PESGB June 2003
President’s Page- Bryan Moseley
With another licensing round now behind us, the applications submitted, the late nights over and the beer demolished, it is perhaps timely to reflect on where exploration in the North Sea is heading. The record in terms of new spuds is clear, in that the North Sea is no longer the flavour of the month, and has not been for some time. The old correlation between oil price and exploration activity simply no longer holds true. What is also clear is that the majors and super-majors, and now even some of the large independents, no longer see the North Sea as a basin in which significant discoveries can be made. Buzzard is dismissed as a ‘one-off’. It is refreshing to see other independents, including of course my own company, take a diametrically opposite view. Larger, higher risk prospects sit alongside smaller, lower risk ones, all with moderate water depths and drilling conditions, with the comfort of a fair success rate, low political risk and (until last year’s budget) fiscal stability. These factors combine to make the U.K. an important part of a balanced international portfolio. Bearing in mind the factors above it remains surprising that in many companies the U.K. chip is being seen more and more as something to cash in rather than play again. Is it just a question of fashion?
Many influential economists and planners say ‘ no’. The mantra of the times is ‘Shareholder Value’ , measured by whatever tool is the current analysts’ favourite. Without growth a company will be marked down by the market, but if there are no more acquisitions to be had where will the growth be found? Constant ‘ re-organisation’ and ‘ re-focussing’ does not find hydrocarbons, although it may improve the balance sheet for a year or two. Only exploration can add value by the discovery of new reserves.
We are unfortunately in an era where ‘Exploration ‘ has itself become a dirty word. Over the past few years the title ‘Exploration Manager’ has been dropped in some quarters to be replaced by some of the most bizarre pieces of newspeak ever to disfigure the English language. It has been accompanied by a wish to de-risk prospects to the point where all too often, if there is no direct hydrocarbon indicator on seismic of the sort that can be seen and touched by non-technical management, a prospect will be held too risky to drill. The fundamentals of petroleum geology have been brushed to one side in the quest for the technological magic bullet. In this era of ‘malarkey’ it is hardly surprising there have been many disappointments.
There are encouraging signs that the pendulum is swinging back. There is no doubt that advanced geophysical techniques for hydrocarbon detection have been over sold and the results over interpreted. In a few areas, in a very few cases, they can give a definitive answer. Elsewhere they can give either highly ambiguous or downright misleading results.
Disenchantment should not cause the baby to be thrown out with the bath water, but should cause a very sceptical eye to be cast over colour displays from a computer. These technologies have their place, but that place is as one of many, not one above all others. The advances in 3D data acquisition and processing over the last decade or so have been stunning; at last we are beginning to see the ‘geo’ coming back into geophysics.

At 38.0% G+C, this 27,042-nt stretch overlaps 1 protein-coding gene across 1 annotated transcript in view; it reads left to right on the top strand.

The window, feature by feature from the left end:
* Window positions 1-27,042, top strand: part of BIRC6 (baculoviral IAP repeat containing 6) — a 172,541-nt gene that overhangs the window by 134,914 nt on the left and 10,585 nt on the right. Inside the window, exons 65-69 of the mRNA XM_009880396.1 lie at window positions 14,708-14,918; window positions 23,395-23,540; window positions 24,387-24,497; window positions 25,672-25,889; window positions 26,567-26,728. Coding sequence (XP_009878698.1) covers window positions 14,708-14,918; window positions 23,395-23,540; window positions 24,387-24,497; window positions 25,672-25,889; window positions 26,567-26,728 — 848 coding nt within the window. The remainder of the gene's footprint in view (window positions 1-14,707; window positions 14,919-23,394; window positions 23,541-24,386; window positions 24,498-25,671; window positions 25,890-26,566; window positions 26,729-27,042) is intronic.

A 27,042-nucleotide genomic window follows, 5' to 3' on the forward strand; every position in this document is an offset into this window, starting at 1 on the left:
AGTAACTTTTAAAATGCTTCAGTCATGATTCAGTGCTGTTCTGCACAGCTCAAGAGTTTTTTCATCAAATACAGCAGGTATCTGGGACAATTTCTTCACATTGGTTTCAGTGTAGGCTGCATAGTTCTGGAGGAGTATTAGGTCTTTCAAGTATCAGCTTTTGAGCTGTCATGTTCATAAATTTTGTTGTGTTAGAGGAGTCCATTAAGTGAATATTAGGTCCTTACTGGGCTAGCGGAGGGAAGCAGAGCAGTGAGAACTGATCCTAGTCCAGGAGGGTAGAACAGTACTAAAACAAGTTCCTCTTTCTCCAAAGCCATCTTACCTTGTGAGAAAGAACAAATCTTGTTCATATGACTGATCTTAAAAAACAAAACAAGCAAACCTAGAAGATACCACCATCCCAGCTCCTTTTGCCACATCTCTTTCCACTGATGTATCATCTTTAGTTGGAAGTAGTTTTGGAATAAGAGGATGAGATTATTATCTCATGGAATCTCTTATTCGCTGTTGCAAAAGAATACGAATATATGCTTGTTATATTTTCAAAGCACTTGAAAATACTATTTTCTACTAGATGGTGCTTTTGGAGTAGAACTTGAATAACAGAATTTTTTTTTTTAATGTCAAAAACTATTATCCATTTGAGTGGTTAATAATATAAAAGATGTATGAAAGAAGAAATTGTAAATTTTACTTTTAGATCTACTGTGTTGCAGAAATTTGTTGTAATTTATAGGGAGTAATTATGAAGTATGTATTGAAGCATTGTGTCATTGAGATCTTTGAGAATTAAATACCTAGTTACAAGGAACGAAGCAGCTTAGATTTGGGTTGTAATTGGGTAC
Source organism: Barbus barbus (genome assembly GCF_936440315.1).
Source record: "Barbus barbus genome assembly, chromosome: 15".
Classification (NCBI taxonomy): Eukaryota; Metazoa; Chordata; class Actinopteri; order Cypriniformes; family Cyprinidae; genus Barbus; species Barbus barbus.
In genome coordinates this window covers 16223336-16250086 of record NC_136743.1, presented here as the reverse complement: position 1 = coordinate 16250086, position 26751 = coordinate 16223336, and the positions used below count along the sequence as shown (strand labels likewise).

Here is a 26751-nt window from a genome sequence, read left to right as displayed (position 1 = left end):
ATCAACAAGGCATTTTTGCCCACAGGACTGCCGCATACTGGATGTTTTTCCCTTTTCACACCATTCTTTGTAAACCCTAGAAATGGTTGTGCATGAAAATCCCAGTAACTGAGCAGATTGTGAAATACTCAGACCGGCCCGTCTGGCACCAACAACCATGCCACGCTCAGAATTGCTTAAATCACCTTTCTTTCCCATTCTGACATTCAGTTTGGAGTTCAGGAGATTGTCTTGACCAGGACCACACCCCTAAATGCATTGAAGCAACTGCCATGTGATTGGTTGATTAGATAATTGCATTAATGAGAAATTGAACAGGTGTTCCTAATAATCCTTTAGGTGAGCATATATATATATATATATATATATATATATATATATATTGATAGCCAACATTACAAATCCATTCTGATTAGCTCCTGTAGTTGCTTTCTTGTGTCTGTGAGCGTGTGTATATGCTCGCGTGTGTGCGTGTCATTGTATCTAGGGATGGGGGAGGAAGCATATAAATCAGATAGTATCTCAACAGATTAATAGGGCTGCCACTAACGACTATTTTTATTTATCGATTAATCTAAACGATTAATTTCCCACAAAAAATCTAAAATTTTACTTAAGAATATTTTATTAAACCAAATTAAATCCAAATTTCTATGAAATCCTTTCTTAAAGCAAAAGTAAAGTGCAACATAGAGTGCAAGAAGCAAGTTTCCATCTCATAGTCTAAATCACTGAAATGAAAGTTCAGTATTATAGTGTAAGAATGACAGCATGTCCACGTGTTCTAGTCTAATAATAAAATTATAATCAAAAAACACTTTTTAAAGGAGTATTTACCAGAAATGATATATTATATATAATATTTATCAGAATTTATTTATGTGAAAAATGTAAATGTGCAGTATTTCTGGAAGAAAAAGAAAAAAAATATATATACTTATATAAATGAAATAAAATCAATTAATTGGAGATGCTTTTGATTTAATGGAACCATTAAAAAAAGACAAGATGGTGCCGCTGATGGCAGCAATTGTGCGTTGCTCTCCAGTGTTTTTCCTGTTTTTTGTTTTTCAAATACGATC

Another paradigm is the enforced adoption of statistical analysis regard less of its applicability. When the opinion pollsters failed with their statistics to predict John Major’s general election victory they did not blame the limitations of their own techniques, but rather those who had (they said) dishonestly answered their questions. Explorationists do not deliberately lie (not too often, anyway), but if we are honest with ourselves we must admit that in many discoveries serendipity can be as important as science. Wells which are not drilled because they have been filtered out of the system through the use of statistics-driven ‘hurdles’ will clearly play no part in success/failure numbers. The misuse or at best overuse of statistical techniques in these circumstances is clear charge in the current climate.
Exploration was once described by Richard Hardman as an oil company’s spear point. It was certainly true then of Amerada Hess in the U.K., and this leading role should be true of any small, upstream oriented company. The discovery of a Buzzard-sized field would be a company maker for such. For a supermajor, however, in terms of reserve replacement,share price and ‘shareholder value’ it pales into insignificance, hence their slow but steady withdrawal from the UKCS, and their decreasing interest in exploration in general.
At present, following the takeover frenzy of the last few years, there are hardly enough independents to fill the gap. The niche for small technically strong exploration companies who are prepared to learn the lessons of the past, and, just as important, those who are prepared to understand the risk and accept it to finance them must surely grow in the years ahead. The current Promote Round is a first step. Will we see the day when the supermajors become so risk averse that they effectively become utility companies, and farm out their exploration to small independent geological innovators? One thing is (almost) certain: the industry will continue to evolve and within it exploration will continue to play that leading role. We must not lose sight of the fact that hydrocarbons are ultimately found by acquiring acreage and drilling wells.